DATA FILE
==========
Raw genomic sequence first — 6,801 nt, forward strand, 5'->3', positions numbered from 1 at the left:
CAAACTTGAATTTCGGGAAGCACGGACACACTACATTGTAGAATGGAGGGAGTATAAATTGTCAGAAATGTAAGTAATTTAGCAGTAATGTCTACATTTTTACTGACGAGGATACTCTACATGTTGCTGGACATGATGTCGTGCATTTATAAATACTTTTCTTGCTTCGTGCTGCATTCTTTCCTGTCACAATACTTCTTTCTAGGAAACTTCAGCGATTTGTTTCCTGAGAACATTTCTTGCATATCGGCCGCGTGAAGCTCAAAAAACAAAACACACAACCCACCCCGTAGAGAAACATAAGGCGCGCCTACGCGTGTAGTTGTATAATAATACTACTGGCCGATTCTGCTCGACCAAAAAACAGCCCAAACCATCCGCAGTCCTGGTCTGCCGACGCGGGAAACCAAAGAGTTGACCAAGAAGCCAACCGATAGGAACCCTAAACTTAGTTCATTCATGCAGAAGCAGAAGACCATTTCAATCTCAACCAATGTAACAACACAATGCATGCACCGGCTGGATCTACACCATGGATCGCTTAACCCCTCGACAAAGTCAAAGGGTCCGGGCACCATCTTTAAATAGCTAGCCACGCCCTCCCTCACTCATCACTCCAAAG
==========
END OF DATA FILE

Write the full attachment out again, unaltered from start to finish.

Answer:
Raw genomic sequence first — 6,801 nt, forward strand, 5'->3', positions numbered from 1 at the left:
CAAACTTGAATTTCGGGAAGCACGGACACACTACATTGTAGAATGGAGGGAGTATAAATTGTCAGAAATGTAAGTAATTTAGCAGTAATGTCTACATTTTTACTGACGAGGATACTCTACATGTTGCTGGACATGATGTCGTGCATTTATAAATACTTTTCTTGCTTCGTGCTGCATTCTTTCCTGTCACAATACTTCTTTCTAGGAAACTTCAGCGATTTGTTTCCTGAGAACATTTCTTGCATATCGGCCGCGTGAAGCTCAAAAAACAAAACACACAACCCACCCCGTAGAGAAACATAAGGCGCGCCTACGCGTGTAGTTGTATAATAATACTACTGGCCGATTCTGCTCGACCAAAAAACAGCCCAAACCATCCGCAGTCCTGGTCTGCCGACGCGGGAAACCAAAGAGTTGACCAAGAAGCCAACCGATAGGAACCCTAAACTTAGTTCATTCATGCAGAAGCAGAAGACCATTTCAATCTCAACCAATGTAACAACACAATGCATGCACCGGCTGGATCTACACCATGGATCGCTTAACCCCTCGACAAAGTCAAAGGGTCCGGGCACCATCTTTAAATAGCTAGCCACGCCCTCCCTCACTCATCACTCCAAAG